Zuckerberg also made it clear that he thinks data that users willingly upload to Facebook and make publicly available is fair game for third parties, because it's public.
And he said most information the site has is because users chose to share that information. It wasn't clear whether he was including how Facebook tracks users as they browse around the web.
"People share information, we use that to help people connect and make the services better, and we run ads to make it a free service that everyone can afford," he said.
“People tell us that if they’re going to see ads, they want the ads to be good...that the ads are actually relevant to what they care about."
Rooting out the IRA
Facebook is conducting audits of its system that it built to disseminate user information on third-party apps, said Zuckerberg.
On Tuesday, it outlined how it removed 70 Facebook and 65 Instagram accounts, as well as 138 Facebook Pages, controlled by the Internet Research Agency (IRA), an organization tied to Russian efforts to influence the election.
As revealed by U.S. special counsel Robert Mueller's investigation, the IRA began as early as 2014 and was given a budget for graphics, search-engine optimization, data analysis, hardware and salaries with bonuses.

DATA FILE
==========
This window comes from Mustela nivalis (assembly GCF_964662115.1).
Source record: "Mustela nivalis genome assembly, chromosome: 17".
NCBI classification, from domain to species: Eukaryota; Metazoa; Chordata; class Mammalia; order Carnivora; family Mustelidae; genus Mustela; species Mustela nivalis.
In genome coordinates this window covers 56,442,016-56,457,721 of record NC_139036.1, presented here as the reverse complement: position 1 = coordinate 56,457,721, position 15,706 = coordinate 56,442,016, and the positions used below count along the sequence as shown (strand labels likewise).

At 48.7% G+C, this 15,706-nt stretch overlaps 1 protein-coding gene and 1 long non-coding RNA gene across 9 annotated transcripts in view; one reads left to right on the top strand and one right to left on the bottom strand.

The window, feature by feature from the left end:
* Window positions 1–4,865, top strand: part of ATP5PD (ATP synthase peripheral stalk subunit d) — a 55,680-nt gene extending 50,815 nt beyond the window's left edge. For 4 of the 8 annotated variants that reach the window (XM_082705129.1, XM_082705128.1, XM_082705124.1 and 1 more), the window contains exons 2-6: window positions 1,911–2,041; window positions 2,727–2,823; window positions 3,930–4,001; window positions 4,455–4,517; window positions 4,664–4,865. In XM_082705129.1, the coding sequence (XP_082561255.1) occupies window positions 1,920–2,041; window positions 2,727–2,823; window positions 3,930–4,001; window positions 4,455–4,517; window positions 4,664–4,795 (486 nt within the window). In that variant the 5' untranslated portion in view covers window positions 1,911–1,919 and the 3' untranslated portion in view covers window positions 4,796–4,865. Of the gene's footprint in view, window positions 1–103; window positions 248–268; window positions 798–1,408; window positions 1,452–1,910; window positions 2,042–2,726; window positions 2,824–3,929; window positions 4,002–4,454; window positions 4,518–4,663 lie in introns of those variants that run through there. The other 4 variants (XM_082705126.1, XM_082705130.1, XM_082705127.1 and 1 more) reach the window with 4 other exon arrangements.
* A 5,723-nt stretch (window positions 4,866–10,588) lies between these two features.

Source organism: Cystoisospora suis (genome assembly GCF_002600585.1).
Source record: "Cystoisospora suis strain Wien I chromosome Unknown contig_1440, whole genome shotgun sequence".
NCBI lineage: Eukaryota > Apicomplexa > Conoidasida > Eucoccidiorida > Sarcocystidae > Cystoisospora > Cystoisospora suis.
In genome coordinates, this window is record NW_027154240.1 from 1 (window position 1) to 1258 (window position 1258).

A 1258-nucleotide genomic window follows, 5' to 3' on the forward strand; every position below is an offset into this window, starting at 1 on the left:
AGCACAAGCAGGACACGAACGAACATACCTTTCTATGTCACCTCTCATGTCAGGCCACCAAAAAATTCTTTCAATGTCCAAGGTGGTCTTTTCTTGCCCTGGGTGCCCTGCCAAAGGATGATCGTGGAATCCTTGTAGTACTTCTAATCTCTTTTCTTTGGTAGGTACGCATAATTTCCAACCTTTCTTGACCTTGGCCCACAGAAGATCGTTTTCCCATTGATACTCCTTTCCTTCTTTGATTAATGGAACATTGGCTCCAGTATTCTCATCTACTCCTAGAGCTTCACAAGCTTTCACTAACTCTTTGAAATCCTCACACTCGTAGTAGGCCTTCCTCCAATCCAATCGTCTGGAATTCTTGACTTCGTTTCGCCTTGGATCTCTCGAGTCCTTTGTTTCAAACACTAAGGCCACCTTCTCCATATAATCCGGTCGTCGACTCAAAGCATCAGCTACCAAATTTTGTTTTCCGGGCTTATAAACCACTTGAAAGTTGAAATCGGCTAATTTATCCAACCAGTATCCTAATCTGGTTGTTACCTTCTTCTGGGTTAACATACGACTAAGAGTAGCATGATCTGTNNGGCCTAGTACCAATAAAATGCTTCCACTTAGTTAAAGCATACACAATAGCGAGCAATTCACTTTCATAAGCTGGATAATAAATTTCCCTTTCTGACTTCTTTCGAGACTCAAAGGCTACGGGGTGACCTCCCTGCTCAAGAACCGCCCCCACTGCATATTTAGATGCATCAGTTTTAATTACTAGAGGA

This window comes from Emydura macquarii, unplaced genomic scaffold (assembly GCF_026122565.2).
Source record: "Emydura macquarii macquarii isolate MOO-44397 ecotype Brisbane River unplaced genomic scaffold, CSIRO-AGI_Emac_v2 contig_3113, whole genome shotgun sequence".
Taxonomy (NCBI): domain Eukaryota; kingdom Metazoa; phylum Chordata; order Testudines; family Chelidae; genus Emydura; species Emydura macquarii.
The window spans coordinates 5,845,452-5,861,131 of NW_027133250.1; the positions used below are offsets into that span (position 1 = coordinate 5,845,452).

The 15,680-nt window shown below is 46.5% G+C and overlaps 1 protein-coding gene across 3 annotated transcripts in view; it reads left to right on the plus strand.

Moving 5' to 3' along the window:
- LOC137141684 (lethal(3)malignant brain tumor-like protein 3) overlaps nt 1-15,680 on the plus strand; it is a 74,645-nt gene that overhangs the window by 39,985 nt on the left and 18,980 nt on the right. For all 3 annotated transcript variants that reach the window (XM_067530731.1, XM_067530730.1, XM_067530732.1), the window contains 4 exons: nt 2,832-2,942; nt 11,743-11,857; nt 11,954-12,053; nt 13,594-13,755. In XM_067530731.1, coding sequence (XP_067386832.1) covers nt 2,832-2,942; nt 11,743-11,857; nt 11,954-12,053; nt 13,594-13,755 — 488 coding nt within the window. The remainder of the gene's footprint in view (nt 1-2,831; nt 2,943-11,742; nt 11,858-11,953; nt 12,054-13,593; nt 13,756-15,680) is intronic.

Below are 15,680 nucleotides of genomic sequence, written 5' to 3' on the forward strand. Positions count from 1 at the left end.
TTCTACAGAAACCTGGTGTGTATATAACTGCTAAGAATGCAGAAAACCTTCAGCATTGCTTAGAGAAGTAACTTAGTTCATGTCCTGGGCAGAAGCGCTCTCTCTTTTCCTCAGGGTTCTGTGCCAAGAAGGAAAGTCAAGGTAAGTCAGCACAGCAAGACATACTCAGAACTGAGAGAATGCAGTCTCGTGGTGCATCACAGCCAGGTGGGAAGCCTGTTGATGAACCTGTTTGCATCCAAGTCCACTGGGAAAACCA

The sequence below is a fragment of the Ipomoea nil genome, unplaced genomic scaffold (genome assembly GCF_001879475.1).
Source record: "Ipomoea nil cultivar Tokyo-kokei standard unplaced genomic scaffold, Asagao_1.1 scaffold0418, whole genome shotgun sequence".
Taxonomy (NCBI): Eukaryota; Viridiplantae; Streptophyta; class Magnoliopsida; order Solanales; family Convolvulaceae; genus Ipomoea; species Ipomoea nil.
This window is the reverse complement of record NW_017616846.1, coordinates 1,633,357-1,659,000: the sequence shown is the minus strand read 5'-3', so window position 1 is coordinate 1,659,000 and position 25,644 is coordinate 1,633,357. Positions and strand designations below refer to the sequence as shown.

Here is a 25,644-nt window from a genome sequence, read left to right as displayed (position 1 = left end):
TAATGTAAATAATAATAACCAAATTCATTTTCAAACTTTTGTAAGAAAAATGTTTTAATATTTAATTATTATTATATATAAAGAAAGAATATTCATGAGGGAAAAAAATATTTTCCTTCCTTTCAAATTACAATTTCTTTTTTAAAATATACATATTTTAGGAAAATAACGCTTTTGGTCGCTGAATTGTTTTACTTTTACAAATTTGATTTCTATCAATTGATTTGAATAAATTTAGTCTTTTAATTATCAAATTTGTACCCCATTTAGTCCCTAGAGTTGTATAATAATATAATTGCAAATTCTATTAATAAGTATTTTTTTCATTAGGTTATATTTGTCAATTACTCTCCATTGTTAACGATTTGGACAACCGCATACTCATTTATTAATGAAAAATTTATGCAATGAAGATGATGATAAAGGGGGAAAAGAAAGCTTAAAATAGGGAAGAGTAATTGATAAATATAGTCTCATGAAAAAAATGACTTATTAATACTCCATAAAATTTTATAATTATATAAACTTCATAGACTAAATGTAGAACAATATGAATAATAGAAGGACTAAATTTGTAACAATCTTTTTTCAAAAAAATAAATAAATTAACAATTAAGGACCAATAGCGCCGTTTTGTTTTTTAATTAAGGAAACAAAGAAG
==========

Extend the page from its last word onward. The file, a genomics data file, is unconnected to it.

Taking down the “network of fake accounts the IRA has been using” is a priority for Facebook, said Zuckerberg.
Facebook is also undertaking election integrity missions, said Zuckerberg. He said this year will be "an important year for protecting election integrity around the world," as he singled out upcoming elections in Mexico, India, Brazil, Pakistan, Hungary and the U.S. midterms.
Facebook recently launched a fact-checking mission in Mexico leading up to its election, he said. New tools have already been deployed in recent elections, he added, such as in the French and German elections, and in the Alabama special election.
He also described three general areas Facebook is examining more closely: "economic actors" looking to make a buck off sensational material, "national security issues" like Russian interference, and "legitimate media."
Economic actors, he said, are relatively easy to deal with, by changing settings on the site to make their activity less profitable. National security issues is about identifying fake accounts, which may or may not be publishing real information.
As for media, he said there needs to be more fact checking and dealing with the issue of what he called "polarization," driven by "cherry picking" facts. The key to this, he said, was “promoting broadly trusted journalism."
In all, he said there were 15,000 people working on security and content reviews, and the firm is working up to 20,000.
“This is going to be a never-ending battle,” Zuckerberg said.
“We were behind and we didn’t invest enough upfront...I’m confident that we’re making progress against these adversaries. But they are very sophisticated."
Editor's note: this article was updated at 6:05 p.m. ET on April 4 to include information from Zuckerberg's conference call.